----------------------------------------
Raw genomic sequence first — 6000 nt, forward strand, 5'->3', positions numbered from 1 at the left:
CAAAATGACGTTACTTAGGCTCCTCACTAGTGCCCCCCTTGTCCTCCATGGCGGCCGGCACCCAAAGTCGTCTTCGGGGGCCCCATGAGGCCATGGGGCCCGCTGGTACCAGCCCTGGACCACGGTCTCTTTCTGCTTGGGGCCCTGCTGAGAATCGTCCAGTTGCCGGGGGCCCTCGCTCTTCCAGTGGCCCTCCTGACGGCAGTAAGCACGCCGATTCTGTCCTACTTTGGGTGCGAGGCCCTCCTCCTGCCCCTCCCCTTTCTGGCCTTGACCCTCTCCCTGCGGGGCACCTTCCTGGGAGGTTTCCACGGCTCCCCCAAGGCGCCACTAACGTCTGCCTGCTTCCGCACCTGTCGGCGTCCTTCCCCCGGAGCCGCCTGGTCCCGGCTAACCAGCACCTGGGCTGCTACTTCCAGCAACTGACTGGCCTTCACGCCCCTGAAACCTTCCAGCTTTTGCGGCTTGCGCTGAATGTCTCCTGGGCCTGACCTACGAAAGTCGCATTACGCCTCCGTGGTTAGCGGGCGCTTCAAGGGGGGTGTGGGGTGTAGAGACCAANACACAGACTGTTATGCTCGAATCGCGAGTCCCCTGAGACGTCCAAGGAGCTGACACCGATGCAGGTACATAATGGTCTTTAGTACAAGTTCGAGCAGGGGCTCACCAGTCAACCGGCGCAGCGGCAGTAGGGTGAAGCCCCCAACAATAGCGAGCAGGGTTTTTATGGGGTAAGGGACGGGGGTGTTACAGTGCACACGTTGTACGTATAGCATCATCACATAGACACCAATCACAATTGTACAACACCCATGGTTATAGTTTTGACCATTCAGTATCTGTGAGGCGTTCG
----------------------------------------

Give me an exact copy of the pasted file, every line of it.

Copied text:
Raw genomic sequence first — 6000 nt, forward strand, 5'->3', positions numbered from 1 at the left:
CAAAATGACGTTACTTAGGCTCCTCACTAGTGCCCCCCTTGTCCTCCATGGCGGCCGGCACCCAAAGTCGTCTTCGGGGGCCCCATGAGGCCATGGGGCCCGCTGGTACCAGCCCTGGACCACGGTCTCTTTCTGCTTGGGGCCCTGCTGAGAATCGTCCAGTTGCCGGGGGCCCTCGCTCTTCCAGTGGCCCTCCTGACGGCAGTAAGCACGCCGATTCTGTCCTACTTTGGGTGCGAGGCCCTCCTCCTGCCCCTCCCCTTTCTGGCCTTGACCCTCTCCCTGCGGGGCACCTTCCTGGGAGGTTTCCACGGCTCCCCCAAGGCGCCACTAACGTCTGCCTGCTTCCGCACCTGTCGGCGTCCTTCCCCCGGAGCCGCCTGGTCCCGGCTAACCAGCACCTGGGCTGCTACTTCCAGCAACTGACTGGCCTTCACGCCCCTGAAACCTTCCAGCTTTTGCGGCTTGCGCTGAATGTCTCCTGGGCCTGACCTACGAAAGTCGCATTACGCCTCCGTGGTTAGCGGGCGCTTCAAGGGGGGTGTGGGGTGTAGAGACCAANACACAGACTGTTATGCTCGAATCGCGAGTCCCCTGAGACGTCCAAGGAGCTGACACCGATGCAGGTACATAATGGTCTTTAGTACAAGTTCGAGCAGGGGCTCACCAGTCAACCGGCGCAGCGGCAGTAGGGTGAAGCCCCCAACAATAGCGAGCAGGGTTTTTATGGGGTAAGGGACGGGGGTGTTACAGTGCACACGTTGTACGTATAGCATCATCACATAGACACCAATCACAATTGTACAACACCCATGGTTATAGTTTTGACCATTCAGTATCTGTGAGGCGTTCG